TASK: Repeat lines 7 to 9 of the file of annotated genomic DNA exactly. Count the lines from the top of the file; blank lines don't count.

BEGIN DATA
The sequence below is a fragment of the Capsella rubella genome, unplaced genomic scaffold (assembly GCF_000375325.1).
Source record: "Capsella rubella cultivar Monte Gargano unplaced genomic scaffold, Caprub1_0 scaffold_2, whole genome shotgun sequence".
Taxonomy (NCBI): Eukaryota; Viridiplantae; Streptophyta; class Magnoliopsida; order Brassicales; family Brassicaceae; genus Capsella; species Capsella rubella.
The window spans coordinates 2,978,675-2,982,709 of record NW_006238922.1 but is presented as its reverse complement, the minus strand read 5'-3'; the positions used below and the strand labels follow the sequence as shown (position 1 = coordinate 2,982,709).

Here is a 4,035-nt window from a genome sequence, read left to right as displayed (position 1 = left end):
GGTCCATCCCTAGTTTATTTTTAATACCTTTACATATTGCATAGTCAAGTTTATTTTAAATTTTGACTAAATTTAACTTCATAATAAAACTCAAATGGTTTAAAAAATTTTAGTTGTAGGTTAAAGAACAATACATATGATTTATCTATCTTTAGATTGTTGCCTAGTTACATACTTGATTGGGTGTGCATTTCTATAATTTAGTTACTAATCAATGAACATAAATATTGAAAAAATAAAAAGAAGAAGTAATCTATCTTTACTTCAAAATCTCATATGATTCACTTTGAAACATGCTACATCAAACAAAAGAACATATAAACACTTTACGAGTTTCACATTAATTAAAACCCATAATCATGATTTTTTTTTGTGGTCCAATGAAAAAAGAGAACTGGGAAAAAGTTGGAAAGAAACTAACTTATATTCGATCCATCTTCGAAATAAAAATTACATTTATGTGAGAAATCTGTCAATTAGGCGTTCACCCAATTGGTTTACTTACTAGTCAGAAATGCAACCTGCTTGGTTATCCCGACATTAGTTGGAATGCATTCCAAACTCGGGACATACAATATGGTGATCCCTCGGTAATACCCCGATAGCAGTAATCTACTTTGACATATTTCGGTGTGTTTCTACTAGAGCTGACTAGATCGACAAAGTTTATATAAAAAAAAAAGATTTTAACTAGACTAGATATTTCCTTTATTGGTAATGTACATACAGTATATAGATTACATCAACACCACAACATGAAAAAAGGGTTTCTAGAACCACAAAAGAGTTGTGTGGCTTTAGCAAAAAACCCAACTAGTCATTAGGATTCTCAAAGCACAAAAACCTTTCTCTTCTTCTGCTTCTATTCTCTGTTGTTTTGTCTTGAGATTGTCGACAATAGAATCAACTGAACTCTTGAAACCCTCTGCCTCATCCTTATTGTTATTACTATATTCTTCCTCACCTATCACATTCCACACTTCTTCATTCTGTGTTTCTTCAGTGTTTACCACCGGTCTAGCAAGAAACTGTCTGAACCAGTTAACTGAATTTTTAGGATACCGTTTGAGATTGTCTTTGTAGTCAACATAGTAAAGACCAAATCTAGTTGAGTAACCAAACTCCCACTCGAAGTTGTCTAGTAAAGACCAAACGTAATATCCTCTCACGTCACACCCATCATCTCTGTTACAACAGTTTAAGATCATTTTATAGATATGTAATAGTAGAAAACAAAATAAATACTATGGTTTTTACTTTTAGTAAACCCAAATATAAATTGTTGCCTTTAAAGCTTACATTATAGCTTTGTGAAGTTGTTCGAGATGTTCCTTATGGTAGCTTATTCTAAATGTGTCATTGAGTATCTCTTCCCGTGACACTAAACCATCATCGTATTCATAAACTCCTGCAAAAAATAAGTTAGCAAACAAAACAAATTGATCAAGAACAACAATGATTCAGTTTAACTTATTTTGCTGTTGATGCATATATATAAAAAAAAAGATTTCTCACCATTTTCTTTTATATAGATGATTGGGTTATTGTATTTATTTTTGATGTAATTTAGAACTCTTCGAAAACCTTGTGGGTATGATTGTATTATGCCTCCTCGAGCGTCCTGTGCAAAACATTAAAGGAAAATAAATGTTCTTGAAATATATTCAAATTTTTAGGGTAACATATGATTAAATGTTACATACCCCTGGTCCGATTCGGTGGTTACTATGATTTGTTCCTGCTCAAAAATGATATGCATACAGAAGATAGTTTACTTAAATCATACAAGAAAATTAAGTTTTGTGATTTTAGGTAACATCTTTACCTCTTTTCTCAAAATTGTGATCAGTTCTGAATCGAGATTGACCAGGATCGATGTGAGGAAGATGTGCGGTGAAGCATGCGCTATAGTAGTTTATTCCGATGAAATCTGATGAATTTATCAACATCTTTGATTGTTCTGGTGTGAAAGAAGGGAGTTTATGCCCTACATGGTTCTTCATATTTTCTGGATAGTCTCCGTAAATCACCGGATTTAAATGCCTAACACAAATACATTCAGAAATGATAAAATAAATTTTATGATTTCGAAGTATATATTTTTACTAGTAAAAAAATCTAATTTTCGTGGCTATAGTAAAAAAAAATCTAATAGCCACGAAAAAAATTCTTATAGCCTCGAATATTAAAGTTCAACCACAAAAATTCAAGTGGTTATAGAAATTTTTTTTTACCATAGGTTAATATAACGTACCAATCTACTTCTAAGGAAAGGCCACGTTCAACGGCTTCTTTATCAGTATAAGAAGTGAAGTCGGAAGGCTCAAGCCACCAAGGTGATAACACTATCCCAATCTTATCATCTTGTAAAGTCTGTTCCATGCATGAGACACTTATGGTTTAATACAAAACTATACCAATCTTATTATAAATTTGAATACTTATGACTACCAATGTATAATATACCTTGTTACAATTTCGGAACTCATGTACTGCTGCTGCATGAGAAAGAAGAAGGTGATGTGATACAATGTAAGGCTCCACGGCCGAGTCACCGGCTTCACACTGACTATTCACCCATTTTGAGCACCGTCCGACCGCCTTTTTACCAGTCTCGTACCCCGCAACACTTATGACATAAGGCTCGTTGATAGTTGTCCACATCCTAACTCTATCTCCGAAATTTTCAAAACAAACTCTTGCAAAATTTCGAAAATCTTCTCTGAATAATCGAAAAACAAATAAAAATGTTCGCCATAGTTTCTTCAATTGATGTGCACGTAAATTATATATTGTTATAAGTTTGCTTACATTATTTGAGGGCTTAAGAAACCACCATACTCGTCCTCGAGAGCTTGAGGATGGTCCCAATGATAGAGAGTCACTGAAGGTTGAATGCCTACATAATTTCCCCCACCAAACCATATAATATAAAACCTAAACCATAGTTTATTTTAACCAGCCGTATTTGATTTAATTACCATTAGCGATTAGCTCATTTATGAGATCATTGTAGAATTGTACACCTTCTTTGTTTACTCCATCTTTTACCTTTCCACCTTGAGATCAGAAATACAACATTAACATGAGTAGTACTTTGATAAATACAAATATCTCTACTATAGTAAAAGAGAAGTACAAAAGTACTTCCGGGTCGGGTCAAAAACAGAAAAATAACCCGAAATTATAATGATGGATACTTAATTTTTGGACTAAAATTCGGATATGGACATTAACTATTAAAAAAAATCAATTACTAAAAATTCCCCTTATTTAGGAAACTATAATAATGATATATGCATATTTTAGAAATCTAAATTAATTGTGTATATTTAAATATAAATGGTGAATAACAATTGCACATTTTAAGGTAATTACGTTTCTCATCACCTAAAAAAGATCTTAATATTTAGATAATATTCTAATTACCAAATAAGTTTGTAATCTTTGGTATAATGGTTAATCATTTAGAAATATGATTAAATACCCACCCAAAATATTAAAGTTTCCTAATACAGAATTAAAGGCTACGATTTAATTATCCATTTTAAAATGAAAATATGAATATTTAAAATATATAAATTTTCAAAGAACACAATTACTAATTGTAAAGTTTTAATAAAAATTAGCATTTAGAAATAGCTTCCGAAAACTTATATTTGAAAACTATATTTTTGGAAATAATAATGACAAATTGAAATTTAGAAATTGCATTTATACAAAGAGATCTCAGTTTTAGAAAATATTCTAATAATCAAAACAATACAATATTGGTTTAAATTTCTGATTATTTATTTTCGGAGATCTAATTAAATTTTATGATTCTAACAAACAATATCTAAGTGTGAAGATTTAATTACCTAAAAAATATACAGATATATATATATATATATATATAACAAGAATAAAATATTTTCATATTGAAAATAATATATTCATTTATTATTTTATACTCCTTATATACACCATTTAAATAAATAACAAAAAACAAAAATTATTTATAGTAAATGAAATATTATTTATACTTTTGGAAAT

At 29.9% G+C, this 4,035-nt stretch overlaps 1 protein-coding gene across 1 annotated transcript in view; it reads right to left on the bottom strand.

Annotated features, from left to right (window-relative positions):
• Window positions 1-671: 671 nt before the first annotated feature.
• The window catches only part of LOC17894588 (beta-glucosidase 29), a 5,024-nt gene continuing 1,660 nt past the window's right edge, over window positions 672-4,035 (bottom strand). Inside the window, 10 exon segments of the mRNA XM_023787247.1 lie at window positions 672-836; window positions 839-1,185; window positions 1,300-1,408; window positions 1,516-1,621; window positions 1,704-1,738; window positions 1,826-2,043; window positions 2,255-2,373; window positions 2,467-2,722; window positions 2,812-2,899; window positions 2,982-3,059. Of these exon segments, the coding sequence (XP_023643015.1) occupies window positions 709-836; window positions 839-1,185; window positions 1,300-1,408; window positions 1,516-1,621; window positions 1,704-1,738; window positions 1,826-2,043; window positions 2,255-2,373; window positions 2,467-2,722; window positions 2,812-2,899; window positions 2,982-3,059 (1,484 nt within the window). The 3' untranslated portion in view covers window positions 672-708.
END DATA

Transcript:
At 29.9% G+C, this 4,035-nt stretch overlaps 1 protein-coding gene across 1 annotated transcript in view; it reads right to left on the bottom strand.

Annotated features, from left to right (window-relative positions):
• Window positions 1-671: 671 nt before the first annotated feature.